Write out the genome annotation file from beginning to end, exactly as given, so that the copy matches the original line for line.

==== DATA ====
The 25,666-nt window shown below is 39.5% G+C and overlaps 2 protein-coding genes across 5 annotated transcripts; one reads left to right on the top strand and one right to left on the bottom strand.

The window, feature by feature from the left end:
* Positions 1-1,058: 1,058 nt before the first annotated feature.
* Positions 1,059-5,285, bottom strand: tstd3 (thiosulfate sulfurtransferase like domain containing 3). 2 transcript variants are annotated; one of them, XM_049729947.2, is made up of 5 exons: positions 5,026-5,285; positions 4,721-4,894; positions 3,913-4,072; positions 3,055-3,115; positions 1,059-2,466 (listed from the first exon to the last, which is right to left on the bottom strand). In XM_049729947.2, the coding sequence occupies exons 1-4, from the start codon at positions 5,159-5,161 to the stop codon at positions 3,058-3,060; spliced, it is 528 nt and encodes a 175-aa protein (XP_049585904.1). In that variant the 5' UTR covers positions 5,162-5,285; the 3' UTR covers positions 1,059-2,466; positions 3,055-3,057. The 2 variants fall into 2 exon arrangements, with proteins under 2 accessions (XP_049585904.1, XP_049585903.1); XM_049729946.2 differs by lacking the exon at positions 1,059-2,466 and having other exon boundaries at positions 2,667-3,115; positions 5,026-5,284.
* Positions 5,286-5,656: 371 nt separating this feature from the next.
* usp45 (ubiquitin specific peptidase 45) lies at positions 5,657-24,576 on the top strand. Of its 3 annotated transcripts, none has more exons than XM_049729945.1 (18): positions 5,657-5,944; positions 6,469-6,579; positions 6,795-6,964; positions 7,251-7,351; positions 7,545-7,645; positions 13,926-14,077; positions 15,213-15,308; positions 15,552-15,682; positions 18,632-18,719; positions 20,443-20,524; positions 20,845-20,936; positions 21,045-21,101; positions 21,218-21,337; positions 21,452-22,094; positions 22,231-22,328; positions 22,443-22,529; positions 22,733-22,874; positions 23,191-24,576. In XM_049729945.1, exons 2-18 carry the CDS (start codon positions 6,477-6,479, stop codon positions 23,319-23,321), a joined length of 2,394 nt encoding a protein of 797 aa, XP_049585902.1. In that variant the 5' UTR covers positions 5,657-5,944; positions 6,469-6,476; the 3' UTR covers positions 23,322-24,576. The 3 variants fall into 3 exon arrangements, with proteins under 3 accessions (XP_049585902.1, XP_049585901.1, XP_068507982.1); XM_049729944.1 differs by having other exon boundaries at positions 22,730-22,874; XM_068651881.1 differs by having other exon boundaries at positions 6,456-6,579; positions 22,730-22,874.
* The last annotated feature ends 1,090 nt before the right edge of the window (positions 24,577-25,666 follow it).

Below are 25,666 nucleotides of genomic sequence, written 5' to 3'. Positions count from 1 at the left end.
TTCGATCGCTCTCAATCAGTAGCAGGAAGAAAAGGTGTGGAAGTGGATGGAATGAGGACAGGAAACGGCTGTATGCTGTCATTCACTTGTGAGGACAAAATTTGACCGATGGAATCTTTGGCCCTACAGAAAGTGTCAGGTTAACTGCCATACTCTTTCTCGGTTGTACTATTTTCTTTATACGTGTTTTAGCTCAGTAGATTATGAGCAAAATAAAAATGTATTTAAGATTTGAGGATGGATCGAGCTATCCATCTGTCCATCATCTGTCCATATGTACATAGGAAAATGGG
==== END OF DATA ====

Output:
The 25,666-nt window shown below is 39.5% G+C and overlaps 2 protein-coding genes across 5 annotated transcripts; one reads left to right on the top strand and one right to left on the bottom strand.

The window, feature by feature from the left end:
* Positions 1-1,058: 1,058 nt before the first annotated feature.
* Positions 1,059-5,285, bottom strand: tstd3 (thiosulfate sulfurtransferase like domain containing 3). 2 transcript variants are annotated; one of them, XM_049729947.2, is made up of 5 exons: positions 5,026-5,285; positions 4,721-4,894; positions 3,913-4,072; positions 3,055-3,115; positions 1,059-2,466 (listed from the first exon to the last, which is right to left on the bottom strand). In XM_049729947.2, the coding sequence occupies exons 1-4, from the start codon at positions 5,159-5,161 to the stop codon at positions 3,058-3,060; spliced, it is 528 nt and encodes a 175-aa protein (XP_049585904.1). In that variant the 5' UTR covers positions 5,162-5,285; the 3' UTR covers positions 1,059-2,466; positions 3,055-3,057. The 2 variants fall into 2 exon arrangements, with proteins under 2 accessions (XP_049585904.1, XP_049585903.1); XM_049729946.2 differs by lacking the exon at positions 1,059-2,466 and having other exon boundaries at positions 2,667-3,115; positions 5,026-5,284.
* Positions 5,286-5,656: 371 nt separating this feature from the next.
* usp45 (ubiquitin specific peptidase 45) lies at positions 5,657-24,576 on the top strand. Of its 3 annotated transcripts, none has more exons than XM_049729945.1 (18): positions 5,657-5,944; positions 6,469-6,579; positions 6,795-6,964; positions 7,251-7,351; positions 7,545-7,645; positions 13,926-14,077; positions 15,213-15,308; positions 15,552-15,682; positions 18,632-18,719; positions 20,443-20,524; positions 20,845-20,936; positions 21,045-21,101; positions 21,218-21,337; positions 21,452-22,094; positions 22,231-22,328; positions 22,443-22,529; positions 22,733-22,874; positions 23,191-24,576. In XM_049729945.1, exons 2-18 carry the CDS (start codon positions 6,477-6,479, stop codon positions 23,319-23,321), a joined length of 2,394 nt encoding a protein of 797 aa, XP_049585902.1. In that variant the 5' UTR covers positions 5,657-5,944; positions 6,469-6,476; the 3' UTR covers positions 23,322-24,576. The 3 variants fall into 3 exon arrangements, with proteins under 3 accessions (XP_049585902.1, XP_049585901.1, XP_068507982.1); XM_049729944.1 differs by having other exon boundaries at positions 22,730-22,874; XM_068651881.1 differs by having other exon boundaries at positions 6,456-6,579; positions 22,730-22,874.
* The last annotated feature ends 1,090 nt before the right edge of the window (positions 24,577-25,666 follow it).

Below are 25,666 nucleotides of genomic sequence, written 5' to 3'. Positions count from 1 at the left end.
TTCGATCGCTCTCAATCAGTAGCAGGAAGAAAAGGTGTGGAAGTGGATGGAATGAGGACAGGAAACGGCTGTATGCTGTCATTCACTTGTGAGGACAAAATTTGACCGATGGAATCTTTGGCCCTACAGAAAGTGTCAGGTTAACTGCCATACTCTTTCTCGGTTGTACTATTTTCTTTATACGTGTTTTAGCTCAGTAGATTATGAGCAAAATAAAAATGTATTTAAGATTTGAGGATGGATCGAGCTATCCATCTGTCCATCATCTGTCCATATGTACATAGGAAAATGGG